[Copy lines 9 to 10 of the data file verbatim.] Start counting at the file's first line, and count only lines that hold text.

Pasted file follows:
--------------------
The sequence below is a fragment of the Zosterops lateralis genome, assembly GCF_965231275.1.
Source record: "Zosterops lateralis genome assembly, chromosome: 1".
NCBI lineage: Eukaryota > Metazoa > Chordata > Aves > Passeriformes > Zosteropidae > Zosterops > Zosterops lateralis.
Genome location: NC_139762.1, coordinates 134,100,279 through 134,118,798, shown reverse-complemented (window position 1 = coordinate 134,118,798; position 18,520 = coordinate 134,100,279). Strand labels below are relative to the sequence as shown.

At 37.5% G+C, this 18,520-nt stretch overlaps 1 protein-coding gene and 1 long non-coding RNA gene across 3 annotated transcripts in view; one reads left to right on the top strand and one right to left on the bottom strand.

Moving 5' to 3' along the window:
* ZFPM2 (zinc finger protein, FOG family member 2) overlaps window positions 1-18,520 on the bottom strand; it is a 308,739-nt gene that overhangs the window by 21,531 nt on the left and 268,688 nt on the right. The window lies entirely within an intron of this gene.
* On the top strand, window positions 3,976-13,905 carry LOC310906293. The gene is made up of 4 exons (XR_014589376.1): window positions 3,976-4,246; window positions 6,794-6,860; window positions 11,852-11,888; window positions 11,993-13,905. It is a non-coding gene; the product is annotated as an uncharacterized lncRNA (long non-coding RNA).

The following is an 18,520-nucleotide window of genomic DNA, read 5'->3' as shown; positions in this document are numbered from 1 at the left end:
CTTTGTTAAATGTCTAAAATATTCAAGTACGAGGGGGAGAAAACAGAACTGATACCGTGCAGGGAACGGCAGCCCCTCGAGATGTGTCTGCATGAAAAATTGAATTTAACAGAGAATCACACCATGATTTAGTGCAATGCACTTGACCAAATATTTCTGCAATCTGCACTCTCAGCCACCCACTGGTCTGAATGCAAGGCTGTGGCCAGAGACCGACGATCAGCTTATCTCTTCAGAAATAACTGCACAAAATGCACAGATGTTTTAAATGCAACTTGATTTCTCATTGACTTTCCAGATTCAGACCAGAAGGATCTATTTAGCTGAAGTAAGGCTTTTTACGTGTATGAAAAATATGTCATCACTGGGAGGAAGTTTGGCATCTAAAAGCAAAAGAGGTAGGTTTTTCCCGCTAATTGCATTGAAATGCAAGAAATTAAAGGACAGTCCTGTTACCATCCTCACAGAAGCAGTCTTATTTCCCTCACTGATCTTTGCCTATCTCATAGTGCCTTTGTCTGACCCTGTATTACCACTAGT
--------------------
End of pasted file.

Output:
The following is an 18,520-nucleotide window of genomic DNA, read 5'->3' as shown; positions in this document are numbered from 1 at the left end:
CTTTGTTAAATGTCTAAAATATTCAAGTACGAGGGGGAGAAAACAGAACTGATACCGTGCAGGGAACGGCAGCCCCTCGAGATGTGTCTGCATGAAAAATTGAATTTAACAGAGAATCACACCATGATTTAGTGCAATGCACTTGACCAAATATTTCTGCAATCTGCACTCTCAGCCACCCACTGGTCTGAATGCAAGGCTGTGGCCAGAGACCGACGATCAGCTTATCTCTTCAGAAATAACTGCACAAAATGCACAGATGTTTTAAATGCAACTTGATTTCTCATTGACTTTCCAGATTCAGACCAGAAGGATCTATTTAGCTGAAGTAAGGCTTTTTACGTGTATGAAAAATATGTCATCACTGGGAGGAAGTTTGGCATCTAAAAGCAAAAGAGGTAGGTTTTTCCCGCTAATTGCATTGAAATGCAAGAAATTAAAGGACAGTCCTGTTACCATCCTCACAGAAGCAGTCTTATTTCCCTCACTGATCTTTGCCTATCTCATAGTGCCTTTGTCTGACCCTGTATTACCACTAGT